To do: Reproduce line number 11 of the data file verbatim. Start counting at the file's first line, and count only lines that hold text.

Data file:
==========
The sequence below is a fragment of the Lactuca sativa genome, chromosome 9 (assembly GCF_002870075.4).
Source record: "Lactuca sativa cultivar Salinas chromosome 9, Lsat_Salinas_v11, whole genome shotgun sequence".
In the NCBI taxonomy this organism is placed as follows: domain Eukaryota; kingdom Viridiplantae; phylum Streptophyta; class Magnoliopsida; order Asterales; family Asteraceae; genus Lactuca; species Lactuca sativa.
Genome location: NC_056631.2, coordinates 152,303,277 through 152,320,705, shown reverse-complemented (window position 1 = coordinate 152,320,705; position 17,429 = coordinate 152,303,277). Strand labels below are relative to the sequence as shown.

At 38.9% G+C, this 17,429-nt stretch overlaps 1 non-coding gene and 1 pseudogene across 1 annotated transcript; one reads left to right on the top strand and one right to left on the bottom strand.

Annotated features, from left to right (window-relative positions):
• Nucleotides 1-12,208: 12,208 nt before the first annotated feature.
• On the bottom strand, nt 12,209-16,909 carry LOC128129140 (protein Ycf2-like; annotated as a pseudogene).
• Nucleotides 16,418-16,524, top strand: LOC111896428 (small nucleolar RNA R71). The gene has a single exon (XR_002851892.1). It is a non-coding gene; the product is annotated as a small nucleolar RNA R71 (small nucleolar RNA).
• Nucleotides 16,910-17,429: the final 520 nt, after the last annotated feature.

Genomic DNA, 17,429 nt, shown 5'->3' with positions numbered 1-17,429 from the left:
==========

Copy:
Genomic DNA, 17,429 nt, shown 5'->3' with positions numbered 1-17,429 from the left: